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6M.7

Posted: Tue Mar 03, 2020 10:19 am
by Ellis Song 4I
This question asks us to order metals by increasing strength as a reducing agent but how do we determine this? I know that the more negative the standard reduction potential, the stronger it would be as a reducing agent but when I looked up the reduction potentials in the back of the book, there were multiple reduction potentials based on how many electrons were added. How do we know which one to use?

a: Cu, Zn, Cr, Fe
b: Li, Na, K, Mg
c: U, V, Ti, Al
d: Ni, Sn, Au, Ag

Re: 6M.7

Posted: Tue Mar 03, 2020 12:49 pm
by Rita Chen 1B
I had the same question, but I think it would be given to us. Maybe use the one with the solid substance?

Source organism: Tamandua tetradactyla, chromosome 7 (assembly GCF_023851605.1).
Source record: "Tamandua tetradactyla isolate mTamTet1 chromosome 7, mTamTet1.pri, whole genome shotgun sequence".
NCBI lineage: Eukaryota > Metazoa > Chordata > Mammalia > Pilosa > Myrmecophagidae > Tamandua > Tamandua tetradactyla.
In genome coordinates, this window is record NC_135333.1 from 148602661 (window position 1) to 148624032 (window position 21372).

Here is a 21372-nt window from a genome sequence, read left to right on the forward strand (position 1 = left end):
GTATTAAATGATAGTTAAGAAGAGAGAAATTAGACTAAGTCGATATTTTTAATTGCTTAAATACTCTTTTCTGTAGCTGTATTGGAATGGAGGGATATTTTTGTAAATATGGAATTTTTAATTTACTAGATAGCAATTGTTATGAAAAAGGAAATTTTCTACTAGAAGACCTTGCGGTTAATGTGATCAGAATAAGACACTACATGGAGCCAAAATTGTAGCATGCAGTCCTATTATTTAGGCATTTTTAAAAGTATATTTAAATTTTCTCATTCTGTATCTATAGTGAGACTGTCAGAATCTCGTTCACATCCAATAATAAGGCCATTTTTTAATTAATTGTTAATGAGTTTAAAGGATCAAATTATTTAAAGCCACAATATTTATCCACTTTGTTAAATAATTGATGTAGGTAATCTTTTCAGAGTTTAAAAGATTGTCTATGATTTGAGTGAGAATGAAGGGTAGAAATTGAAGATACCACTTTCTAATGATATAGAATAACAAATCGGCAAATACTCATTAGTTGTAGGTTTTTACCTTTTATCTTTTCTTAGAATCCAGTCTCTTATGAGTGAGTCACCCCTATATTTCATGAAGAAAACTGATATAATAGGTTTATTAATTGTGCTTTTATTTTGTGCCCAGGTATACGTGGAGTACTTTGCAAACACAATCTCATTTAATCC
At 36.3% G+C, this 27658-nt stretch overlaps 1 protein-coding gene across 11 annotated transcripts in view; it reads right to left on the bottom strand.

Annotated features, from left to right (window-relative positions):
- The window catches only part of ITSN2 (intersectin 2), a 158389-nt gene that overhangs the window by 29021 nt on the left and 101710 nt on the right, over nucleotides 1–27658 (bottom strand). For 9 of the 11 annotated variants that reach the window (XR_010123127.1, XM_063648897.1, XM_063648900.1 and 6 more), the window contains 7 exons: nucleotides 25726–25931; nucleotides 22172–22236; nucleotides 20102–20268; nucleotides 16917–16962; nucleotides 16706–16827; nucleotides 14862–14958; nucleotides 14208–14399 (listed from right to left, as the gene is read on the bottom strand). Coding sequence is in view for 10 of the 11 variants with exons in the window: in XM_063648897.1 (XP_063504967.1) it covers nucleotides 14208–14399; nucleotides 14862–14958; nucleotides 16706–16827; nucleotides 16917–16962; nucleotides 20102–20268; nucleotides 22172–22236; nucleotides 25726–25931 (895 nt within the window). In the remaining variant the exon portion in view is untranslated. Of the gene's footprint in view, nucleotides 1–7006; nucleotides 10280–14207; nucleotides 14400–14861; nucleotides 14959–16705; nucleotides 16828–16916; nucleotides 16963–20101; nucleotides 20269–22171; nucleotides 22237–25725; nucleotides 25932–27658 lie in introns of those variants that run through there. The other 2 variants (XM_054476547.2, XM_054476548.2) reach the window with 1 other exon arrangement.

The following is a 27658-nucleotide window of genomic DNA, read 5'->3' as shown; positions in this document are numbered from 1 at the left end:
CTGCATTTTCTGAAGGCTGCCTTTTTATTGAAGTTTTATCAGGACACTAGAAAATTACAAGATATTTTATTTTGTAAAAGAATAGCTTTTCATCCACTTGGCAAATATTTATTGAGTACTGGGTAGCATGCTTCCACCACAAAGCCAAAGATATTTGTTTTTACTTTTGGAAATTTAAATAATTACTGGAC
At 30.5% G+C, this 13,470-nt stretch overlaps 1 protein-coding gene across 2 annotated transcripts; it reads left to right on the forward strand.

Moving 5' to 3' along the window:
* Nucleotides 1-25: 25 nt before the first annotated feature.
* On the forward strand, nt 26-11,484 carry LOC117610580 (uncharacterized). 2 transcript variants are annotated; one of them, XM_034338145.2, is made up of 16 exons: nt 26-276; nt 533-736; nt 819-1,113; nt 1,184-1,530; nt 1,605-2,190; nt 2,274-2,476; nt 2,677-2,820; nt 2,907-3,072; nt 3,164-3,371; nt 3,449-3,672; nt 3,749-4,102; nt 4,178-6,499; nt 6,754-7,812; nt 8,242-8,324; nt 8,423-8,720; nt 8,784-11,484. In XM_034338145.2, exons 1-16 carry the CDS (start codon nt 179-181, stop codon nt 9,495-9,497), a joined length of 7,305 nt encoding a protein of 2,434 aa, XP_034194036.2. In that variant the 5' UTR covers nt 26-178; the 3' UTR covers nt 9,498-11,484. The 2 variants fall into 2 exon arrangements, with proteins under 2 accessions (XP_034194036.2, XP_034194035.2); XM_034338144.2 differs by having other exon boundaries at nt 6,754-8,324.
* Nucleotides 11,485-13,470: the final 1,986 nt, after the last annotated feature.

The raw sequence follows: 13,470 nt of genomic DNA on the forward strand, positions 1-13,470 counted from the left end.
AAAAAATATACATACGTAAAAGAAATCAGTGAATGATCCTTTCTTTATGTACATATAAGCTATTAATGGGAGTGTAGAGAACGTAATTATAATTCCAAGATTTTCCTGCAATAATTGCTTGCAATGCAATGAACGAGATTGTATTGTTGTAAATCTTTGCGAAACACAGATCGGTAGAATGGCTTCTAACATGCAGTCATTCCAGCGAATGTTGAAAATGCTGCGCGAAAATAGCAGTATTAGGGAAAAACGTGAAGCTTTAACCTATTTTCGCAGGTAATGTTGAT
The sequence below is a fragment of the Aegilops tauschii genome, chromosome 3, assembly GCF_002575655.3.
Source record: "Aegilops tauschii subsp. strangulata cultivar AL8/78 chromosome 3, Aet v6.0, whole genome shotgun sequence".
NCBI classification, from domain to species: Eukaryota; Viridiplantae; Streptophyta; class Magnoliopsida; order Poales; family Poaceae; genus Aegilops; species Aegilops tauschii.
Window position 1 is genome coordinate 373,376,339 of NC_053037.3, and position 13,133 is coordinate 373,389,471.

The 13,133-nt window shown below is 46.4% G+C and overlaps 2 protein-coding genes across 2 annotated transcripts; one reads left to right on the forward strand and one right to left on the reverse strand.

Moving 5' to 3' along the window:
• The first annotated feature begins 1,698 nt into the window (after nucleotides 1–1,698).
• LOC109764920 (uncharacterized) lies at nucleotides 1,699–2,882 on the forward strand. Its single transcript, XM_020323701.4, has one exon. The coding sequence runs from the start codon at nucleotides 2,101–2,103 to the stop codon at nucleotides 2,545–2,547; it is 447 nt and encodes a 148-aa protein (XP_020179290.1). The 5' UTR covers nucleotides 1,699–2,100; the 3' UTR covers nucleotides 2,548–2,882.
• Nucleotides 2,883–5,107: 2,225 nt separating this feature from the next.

Re: 6M.7

Posted: Tue Mar 03, 2020 3:36 pm
by Jessica Esparza 2H
I just used the ones that all use the same amount of electrons and it seemed to work out.

Re: 6M.7

Posted: Tue Mar 03, 2020 4:50 pm
by MAC 4G
For the most part, I generally just looked at the values that corresponded the reduction equation that had 1e- being transferred.

Re: 6M.7

Posted: Tue Mar 03, 2020 6:39 pm
by Micah3J
Sorry this question is about 6M.3... Can someone briefly explain the process for 6M.3? I just want to make sure I have the right concepts down

Re: 6M.7

Posted: Thu Mar 05, 2020 2:02 am
by Charlyn Ghoubrial 2I
Micah3J wrote:Sorry this question is about 6M.3... Can someone briefly explain the process for 6M.3? I just want to make sure I have the right concepts down

Use the equation Ecell= Ec - Ea ( Ecathode - Eanode) and then figure out the standard reduction potential of each anode and cathode and then plug them in the equation